Peoria City and County Officials State Legislative Priorities

Jan 11, 2019

Peoria City Manager Patrick Urich speaks at the legislative workshop on January 11, 2019.
Credit Peoria Public Radio/Kristin McHugh

Peoria city and county officials have a list of priorities for state lawmakers as the 101st General Assembly begins work in Springfield. 

City manager Patrick Urich, county administrator Scott Sorrel and public health administrator Monica Hendrickson detailed their lists during a Friday breakfast workshop. Public safety pension reform and a long list of road and building improvement projects are among the top priorities for both the city and county.

 “We’d like to see them look at a rolling 30-year amortization. We’d like to see them expand the authority of the pension boards,” says Peoria city manager Patrick Urich.

Urich says the city is also seeking a combined $58.5 million for five road improvement projects. 

“First would be Main Street from Washington street up to Farmington road. It would encompass both major construction projects between OSF and Bradley’s Convergence Center...and then Pioneer Parkway. It’s a major commercial corridor. We'd love to see reconstruction of that from Knoxville all the way over to Allen Road.”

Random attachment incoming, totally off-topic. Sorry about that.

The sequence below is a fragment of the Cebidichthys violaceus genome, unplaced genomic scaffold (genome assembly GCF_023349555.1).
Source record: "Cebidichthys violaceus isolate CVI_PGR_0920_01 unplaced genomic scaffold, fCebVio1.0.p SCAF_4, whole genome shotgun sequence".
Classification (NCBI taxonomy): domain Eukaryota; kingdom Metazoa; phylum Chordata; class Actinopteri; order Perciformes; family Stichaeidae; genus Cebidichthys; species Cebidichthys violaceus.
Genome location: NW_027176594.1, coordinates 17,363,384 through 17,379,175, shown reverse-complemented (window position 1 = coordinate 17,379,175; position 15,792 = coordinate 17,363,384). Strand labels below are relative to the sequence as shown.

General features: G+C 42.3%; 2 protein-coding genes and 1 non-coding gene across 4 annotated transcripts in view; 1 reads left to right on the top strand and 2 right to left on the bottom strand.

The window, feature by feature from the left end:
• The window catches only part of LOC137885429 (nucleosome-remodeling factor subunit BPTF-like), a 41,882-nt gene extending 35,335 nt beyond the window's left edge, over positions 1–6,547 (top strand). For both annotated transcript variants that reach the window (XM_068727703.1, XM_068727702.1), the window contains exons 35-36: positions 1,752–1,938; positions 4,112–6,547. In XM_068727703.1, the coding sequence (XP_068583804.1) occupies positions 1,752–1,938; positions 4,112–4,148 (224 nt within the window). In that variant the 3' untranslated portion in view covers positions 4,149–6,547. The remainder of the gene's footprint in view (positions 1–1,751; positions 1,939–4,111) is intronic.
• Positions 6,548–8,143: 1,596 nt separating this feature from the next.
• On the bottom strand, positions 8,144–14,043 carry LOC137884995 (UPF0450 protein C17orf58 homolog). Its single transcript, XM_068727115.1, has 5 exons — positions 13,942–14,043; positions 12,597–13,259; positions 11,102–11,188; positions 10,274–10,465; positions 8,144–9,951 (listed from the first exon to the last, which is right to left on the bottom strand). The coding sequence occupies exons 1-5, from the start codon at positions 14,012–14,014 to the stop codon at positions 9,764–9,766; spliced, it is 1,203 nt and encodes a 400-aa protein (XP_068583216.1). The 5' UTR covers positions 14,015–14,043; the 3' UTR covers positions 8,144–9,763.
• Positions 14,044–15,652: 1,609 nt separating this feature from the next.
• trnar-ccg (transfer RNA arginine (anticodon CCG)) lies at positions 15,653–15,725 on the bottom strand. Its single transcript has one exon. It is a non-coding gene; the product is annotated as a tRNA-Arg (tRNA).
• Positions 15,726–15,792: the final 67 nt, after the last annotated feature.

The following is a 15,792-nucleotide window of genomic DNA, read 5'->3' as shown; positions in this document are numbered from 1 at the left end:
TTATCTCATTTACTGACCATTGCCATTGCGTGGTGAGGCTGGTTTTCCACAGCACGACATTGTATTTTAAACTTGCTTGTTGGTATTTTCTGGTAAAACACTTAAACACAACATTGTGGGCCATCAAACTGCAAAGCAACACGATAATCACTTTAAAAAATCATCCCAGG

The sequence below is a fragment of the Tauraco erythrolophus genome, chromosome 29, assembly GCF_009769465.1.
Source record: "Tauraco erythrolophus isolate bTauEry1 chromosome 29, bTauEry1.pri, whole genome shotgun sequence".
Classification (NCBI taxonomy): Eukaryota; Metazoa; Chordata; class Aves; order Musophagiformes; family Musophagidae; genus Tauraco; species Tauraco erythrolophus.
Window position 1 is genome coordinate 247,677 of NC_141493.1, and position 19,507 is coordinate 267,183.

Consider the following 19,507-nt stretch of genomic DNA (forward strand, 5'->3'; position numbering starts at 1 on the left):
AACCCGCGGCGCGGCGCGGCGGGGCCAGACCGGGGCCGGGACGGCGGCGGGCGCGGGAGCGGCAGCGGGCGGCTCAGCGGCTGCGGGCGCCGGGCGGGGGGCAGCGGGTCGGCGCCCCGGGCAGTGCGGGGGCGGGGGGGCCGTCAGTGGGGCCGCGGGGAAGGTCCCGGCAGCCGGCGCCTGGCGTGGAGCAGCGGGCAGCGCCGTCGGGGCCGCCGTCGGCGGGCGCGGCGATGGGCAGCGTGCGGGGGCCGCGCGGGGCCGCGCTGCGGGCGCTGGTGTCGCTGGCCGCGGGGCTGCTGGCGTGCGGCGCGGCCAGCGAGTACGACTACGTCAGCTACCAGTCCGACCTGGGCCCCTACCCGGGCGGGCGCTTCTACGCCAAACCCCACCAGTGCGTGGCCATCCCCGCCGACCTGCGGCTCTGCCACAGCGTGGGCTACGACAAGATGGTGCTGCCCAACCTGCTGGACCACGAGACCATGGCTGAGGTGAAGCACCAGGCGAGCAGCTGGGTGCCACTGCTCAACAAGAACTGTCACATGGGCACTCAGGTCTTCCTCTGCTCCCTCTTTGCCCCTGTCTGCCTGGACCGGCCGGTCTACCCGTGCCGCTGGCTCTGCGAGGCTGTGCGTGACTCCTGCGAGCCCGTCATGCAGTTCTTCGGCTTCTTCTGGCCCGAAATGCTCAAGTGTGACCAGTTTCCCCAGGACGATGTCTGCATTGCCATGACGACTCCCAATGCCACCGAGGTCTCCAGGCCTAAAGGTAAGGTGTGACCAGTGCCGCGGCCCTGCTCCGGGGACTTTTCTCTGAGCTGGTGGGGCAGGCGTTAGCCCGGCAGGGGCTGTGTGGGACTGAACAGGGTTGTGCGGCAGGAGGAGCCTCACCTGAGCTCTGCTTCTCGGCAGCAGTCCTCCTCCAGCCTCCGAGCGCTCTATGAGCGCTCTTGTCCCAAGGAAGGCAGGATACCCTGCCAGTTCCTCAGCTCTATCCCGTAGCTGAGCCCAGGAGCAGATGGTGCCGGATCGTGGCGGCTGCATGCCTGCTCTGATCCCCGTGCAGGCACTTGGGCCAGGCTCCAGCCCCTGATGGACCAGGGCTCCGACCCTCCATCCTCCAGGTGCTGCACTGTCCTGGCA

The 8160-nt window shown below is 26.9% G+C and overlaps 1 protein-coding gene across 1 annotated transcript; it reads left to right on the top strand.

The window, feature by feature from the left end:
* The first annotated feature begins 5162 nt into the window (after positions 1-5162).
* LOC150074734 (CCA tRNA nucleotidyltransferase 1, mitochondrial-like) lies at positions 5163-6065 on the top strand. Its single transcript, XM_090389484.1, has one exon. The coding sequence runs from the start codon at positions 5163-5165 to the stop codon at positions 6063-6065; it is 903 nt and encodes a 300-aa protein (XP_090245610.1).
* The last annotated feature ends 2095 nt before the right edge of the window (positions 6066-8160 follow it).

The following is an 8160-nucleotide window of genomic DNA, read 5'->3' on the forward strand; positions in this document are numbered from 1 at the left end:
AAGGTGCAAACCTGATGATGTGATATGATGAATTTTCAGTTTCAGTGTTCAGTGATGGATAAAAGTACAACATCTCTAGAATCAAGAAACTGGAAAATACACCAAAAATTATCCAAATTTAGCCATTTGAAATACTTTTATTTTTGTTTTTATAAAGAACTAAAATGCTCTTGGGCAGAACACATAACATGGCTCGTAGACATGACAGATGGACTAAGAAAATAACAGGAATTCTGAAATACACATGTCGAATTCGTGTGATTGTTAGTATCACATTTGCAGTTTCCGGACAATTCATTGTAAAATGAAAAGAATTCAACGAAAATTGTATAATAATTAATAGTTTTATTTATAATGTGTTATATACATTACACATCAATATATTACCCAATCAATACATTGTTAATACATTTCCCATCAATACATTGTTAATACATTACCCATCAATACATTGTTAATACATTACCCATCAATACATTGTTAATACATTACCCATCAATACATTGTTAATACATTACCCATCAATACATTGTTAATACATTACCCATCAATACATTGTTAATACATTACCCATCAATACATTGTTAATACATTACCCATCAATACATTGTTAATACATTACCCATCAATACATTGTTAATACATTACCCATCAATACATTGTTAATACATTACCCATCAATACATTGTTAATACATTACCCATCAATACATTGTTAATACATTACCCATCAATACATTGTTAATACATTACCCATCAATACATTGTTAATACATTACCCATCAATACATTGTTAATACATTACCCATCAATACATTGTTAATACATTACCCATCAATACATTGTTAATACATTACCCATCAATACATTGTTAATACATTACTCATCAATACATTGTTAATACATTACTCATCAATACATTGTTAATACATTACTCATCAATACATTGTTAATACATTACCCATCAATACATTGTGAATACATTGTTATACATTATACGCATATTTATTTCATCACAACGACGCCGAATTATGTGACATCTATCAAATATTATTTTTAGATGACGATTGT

Repairs on Allen Road between War Memorial and Willow Knolls, partial Glen Avenue reconstruction and a Commercial Street extension in the Warehouse District are also on the city’s road improvement list.

Peoria County administrator Scott Sorrel also has a list of capital improvement projects. But he’s also hoping state lawmakers address specific county government issues. 

Peoria city and county officials speak at Friday's legislative workshop.
Credit Peoria Public Radio/Kristin McHugh

“We’ve got some things that are unique to county government that are our priorities that includes juvenile justice reform, bail reform and probation officer funding,” says Sorrel.

Sorrel adds Peoria county has held the line on expenditures but revenue remains a concern, particularly with a loss in population. The county’s portion of the property tax rate hasn’t changed but overall property values are down. That means less money in the county’s coffers. Sorrel says state investment could reverse the downward trend by creating more local economic opportunities.